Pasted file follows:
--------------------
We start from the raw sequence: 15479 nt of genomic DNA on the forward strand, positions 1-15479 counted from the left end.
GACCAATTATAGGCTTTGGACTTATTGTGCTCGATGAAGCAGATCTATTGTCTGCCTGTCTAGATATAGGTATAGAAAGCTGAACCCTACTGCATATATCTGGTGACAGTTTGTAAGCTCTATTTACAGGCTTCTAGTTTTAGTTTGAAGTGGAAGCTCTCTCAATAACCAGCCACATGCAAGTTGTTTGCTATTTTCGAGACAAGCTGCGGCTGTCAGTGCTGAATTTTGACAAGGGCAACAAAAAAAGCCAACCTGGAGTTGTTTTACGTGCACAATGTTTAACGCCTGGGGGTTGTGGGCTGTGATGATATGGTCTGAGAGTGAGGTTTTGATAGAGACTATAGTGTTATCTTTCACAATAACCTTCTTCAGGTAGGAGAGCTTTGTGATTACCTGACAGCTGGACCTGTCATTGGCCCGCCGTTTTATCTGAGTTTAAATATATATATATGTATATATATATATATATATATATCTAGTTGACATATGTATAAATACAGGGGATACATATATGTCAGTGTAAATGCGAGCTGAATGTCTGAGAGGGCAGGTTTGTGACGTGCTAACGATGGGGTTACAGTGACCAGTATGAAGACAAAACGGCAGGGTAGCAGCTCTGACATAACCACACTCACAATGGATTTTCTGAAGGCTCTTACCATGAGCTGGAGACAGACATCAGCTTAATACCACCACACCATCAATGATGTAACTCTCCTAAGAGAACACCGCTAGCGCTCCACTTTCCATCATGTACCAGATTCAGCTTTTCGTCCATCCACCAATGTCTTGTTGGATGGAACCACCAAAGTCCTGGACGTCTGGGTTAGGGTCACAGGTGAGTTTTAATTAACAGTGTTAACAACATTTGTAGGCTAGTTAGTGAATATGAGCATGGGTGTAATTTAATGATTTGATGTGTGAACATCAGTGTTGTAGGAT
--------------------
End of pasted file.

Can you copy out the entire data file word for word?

We start from the raw sequence: 15479 nt of genomic DNA on the forward strand, positions 1-15479 counted from the left end.
GACCAATTATAGGCTTTGGACTTATTGTGCTCGATGAAGCAGATCTATTGTCTGCCTGTCTAGATATAGGTATAGAAAGCTGAACCCTACTGCATATATCTGGTGACAGTTTGTAAGCTCTATTTACAGGCTTCTAGTTTTAGTTTGAAGTGGAAGCTCTCTCAATAACCAGCCACATGCAAGTTGTTTGCTATTTTCGAGACAAGCTGCGGCTGTCAGTGCTGAATTTTGACAAGGGCAACAAAAAAAGCCAACCTGGAGTTGTTTTACGTGCACAATGTTTAACGCCTGGGGGTTGTGGGCTGTGATGATATGGTCTGAGAGTGAGGTTTTGATAGAGACTATAGTGTTATCTTTCACAATAACCTTCTTCAGGTAGGAGAGCTTTGTGATTACCTGACAGCTGGACCTGTCATTGGCCCGCCGTTTTATCTGAGTTTAAATATATATATATGTATATATATATATATATATATATCTAGTTGACATATGTATAAATACAGGGGATACATATATGTCAGTGTAAATGCGAGCTGAATGTCTGAGAGGGCAGGTTTGTGACGTGCTAACGATGGGGTTACAGTGACCAGTATGAAGACAAAACGGCAGGGTAGCAGCTCTGACATAACCACACTCACAATGGATTTTCTGAAGGCTCTTACCATGAGCTGGAGACAGACATCAGCTTAATACCACCACACCATCAATGATGTAACTCTCCTAAGAGAACACCGCTAGCGCTCCACTTTCCATCATGTACCAGATTCAGCTTTTCGTCCATCCACCAATGTCTTGTTGGATGGAACCACCAAAGTCCTGGACGTCTGGGTTAGGGTCACAGGTGAGTTTTAATTAACAGTGTTAACAACATTTGTAGGCTAGTTAGTGAATATGAGCATGGGTGTAATTTAATGATTTGATGTGTGAACATCAGTGTTGTAGGAT